Is this a LaTeX bug?

I just discovered the following behavior, which seems counterintuitive to me. I’d like to claim I actually found a bug in LaTeX, but that seems unlikely. Still, I’m curious whether someone can explain the logic behind this.

Try to compile the following
\begin{Theorem}[ \cite[Theorem 1]{Gauss} ] Every integer is the sum of three triangular numbers. \end{Theorem} 

You’ll get
Runaway argument? Theorem 1) ! Paragraph ended before \@citex was complete. \par l.8 \begin{Theorem}[ \cite[Theorem 1] {Gauss} ] ? 

Putting the citation in curly brackets fixes the problem.

That doesn’t make sense to me. The parentheses matching is completely unambiguous; the entire string “\cite[Theorem 1]{Gauss}” must be the optional argument of the Theorem environment. Why can’t LaTeX parse this?

Details: Document class amsart, pdfTeX, Version 3.1415926-1.40.10, LaTeX2e.

17 thoughts on “Is this a LaTeX bug?”

1. Speaking as a nonexpert, I can see a potential problem
in placing square brackets around the \cite …. (which
normally produces its own square brackets). But I’ve
never tried to put a citation in this position, so would have
to experiment further with it. Somehow you’ve confused
the program.

2. I have no idea, but can verify the same thing has happened to me many times.

3. Jim- The weird thing is (at least in my experience) if the optional argument on \cite is left out and is just a bare citation, it compiles fine.

4. It’s not really a fixable bug.

The problem has to do with how square brackets are parsed. A square bracket in ordinary text produces a square bracket in the output; it’s not a special character. It’s only in some specific contexts (as in those above) that it becomes a delimiter. But then this causes problems with parsing nested brackets. How is LaTeX supposed to distinguish (for instance)

\begin{Theorem}[Ga[uss] …

where the bracket is just an ordinary character, and should not be matched, with the type of example you gave above?

(Probably you’ll argue that my silly example should not be accepted, but I think it’s still non-trivial to get that behaviour.)

5. Oh, I see. I had forgotten that square brackets, unlike curly, don’t need to be escaped in normal text. Thanks!

6. It’s been a couple of decades since I looked into the TeXbook, so I do not know what exactly is going on. And anyway you couldn’t from just reading the TeXbook, you would also have to know something about the implementation of LaTeX. So believe nothing that I am going to tell you.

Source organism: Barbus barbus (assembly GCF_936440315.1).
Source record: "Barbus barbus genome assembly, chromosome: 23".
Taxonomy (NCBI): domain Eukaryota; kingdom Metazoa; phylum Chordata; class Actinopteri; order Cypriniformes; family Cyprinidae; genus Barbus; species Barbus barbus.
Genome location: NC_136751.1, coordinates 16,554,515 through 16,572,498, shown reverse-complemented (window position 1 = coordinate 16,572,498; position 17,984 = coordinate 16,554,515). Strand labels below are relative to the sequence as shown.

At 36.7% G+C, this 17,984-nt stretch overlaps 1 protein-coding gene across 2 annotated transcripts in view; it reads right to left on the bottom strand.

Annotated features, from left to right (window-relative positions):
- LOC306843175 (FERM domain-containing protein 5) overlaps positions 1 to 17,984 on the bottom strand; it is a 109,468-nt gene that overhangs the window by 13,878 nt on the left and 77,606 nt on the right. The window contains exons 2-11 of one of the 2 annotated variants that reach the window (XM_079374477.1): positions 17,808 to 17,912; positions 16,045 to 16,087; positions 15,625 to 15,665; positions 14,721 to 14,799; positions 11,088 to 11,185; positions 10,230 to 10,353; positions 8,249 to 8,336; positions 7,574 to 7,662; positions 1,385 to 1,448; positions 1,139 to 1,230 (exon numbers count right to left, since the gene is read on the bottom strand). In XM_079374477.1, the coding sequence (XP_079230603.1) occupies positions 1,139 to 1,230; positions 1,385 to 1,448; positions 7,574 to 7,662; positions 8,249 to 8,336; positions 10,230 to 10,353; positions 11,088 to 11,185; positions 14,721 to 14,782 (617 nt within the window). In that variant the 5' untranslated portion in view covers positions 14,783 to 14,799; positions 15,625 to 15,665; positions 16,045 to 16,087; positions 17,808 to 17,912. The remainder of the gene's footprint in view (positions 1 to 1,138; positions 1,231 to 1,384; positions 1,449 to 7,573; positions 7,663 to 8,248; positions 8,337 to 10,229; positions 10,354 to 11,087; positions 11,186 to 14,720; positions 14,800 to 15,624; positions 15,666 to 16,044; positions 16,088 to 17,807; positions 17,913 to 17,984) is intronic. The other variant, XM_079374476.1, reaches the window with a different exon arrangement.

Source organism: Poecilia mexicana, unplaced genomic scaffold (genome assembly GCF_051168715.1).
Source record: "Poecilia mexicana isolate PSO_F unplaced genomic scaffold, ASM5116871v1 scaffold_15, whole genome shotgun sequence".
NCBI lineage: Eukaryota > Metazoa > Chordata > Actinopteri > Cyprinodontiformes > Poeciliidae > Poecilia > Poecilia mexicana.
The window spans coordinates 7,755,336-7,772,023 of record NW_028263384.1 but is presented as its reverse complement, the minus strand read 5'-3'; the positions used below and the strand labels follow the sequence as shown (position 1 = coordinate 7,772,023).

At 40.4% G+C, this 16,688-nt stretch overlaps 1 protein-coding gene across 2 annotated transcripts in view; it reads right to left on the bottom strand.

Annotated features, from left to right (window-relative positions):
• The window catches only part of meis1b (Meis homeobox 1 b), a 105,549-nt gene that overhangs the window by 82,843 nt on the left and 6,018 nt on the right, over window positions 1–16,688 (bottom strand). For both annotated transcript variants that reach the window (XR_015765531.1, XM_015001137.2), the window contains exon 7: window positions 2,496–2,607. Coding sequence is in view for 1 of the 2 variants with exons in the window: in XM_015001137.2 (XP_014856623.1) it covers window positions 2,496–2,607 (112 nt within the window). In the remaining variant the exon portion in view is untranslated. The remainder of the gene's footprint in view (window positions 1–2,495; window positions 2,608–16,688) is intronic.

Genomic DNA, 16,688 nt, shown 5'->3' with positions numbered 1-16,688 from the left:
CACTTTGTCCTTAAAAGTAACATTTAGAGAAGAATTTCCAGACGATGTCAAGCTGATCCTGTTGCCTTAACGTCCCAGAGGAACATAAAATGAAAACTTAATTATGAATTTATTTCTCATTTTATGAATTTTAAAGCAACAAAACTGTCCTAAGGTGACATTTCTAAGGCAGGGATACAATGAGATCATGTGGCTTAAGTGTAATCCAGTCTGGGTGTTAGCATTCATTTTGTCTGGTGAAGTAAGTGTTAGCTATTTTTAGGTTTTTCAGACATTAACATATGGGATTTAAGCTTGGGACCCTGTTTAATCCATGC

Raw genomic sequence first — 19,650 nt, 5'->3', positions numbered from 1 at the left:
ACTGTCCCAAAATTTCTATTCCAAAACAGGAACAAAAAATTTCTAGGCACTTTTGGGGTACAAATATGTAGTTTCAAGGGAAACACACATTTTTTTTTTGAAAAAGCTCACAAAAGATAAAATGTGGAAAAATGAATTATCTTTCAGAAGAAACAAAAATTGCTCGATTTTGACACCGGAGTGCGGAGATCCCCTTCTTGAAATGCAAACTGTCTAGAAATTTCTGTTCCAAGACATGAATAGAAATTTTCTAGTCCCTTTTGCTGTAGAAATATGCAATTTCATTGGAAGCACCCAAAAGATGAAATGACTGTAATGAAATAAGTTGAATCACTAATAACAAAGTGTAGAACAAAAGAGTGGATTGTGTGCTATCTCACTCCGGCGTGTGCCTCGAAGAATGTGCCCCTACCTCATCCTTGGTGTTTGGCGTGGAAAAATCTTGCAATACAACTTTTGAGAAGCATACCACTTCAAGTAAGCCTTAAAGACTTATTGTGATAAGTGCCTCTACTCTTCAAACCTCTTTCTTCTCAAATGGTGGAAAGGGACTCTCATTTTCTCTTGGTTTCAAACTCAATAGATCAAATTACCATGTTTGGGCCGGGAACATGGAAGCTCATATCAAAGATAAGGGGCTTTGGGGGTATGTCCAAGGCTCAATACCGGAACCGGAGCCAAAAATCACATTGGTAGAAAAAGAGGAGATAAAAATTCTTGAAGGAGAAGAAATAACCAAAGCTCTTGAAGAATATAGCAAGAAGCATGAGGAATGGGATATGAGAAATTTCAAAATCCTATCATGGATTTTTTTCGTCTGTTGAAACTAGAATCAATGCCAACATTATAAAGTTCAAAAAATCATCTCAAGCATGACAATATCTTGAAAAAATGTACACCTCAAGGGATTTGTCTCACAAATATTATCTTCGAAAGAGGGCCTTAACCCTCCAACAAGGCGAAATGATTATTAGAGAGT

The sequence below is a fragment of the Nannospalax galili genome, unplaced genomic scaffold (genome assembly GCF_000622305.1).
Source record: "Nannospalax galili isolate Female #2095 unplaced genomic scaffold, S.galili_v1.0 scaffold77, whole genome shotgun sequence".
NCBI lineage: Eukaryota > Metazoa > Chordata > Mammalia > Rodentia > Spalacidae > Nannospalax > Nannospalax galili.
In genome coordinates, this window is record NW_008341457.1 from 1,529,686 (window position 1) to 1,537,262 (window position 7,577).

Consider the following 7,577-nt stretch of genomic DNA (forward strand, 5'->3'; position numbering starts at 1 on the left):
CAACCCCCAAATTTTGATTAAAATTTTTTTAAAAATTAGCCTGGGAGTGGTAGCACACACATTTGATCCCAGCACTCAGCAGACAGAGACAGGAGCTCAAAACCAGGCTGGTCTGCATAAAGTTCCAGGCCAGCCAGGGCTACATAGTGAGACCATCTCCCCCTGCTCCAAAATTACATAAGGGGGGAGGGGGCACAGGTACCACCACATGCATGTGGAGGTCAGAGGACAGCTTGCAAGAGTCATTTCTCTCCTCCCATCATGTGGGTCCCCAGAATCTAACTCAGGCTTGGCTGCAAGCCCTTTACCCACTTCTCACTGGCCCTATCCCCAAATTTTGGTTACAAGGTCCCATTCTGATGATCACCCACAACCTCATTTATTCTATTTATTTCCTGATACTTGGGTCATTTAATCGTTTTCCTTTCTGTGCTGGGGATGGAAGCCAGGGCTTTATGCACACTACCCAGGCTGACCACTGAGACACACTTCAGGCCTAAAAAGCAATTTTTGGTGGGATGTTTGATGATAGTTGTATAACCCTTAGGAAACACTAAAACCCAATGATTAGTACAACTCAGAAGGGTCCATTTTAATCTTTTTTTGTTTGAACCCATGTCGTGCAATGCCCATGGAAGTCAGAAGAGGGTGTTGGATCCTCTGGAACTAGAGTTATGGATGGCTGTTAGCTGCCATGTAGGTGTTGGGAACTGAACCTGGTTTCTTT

TeX does not know optional arguments. The square brackets mean nothing to it. So the \begin command has look ahead to see if after its real argument there is a [‘ and then do the parsing until the ]’ itself. All of this is messy and can go wrong. Apparently here it sees the wrong ]’, which in turn means that it will nor be handed to the \cite command, which is why that command complains that its argument terminates unexpectedly.

Probably the LaTeX documentation mentions this problem somewhere, which would mean that it is not a bug ;-)

7. Wrap it in another pair of brackets:

\begin{Theorem}[ {\cite[Theorem 1]{Gauss}}]
Every integer is the sum of three triangular numbers.
\end{Theorem}

8. If you really need a square bracket where it might cause
parsing problems, it’s apparently OK to surround it with
braces as in {[} or {]}

Aside from this, a citation to the theorem’s originator
could always be placed just before the theorem is stated.
Unlike placing a name like [Gauss] to get boldface
(Gauss) printed just after Theorem.

9. Maarten Bergvelt says:

When you ask a question like this it is a good idea to give a complete minimal example. I don’t know where you got the Theorem environment from:

\documentclass{amsart}
\begin{document}
\begin{Theorem}[ \cite[Theorem 1]{Gauss} ]
Every integer is the sum of three triangular numbers.
\end{Theorem}
\end{document}

gives an error message:
ERROR: LaTeX Error: Environment Theorem undefined.

So what did you do, exactly?

10. David Speyer says:

The minimal example is on my laptop at home, so I can’t post it right now. But it is basically your example plus \newtheorem*{Theorem}{Theorem} 
and perhaps \usepackage{amsthm}`.

11. Maarten Bergvelt says:

Right,

\documentclass{amsart}
\newtheorem*{Theorem}{Theorem}
\begin{document}
\begin{Theorem}[ \cite[Theorem 1]{Gauss} ]
Every integer is the sum of three triangular numbers.
\end{Theorem}
\end{document}

works, or rather doesn’t work in the way you describe.

To get an explanation why LaTeX behaves like this I would try the news group comp.text.tex, where the friendly experts hang out.

12. Pasha Zusmanovich says:

While I cannot offer a logical explanation (and this seems to me a wrong behavior too), I can offer a remedy:

\begin{Theorem}[\protect{\cite[Theorem 1]{Gauss}}]

13. People coming late to the thread: Dylan answered the question in comment #4.

14. Rasmus B says:

Try

\cite{Gauss}*{Theorem 1}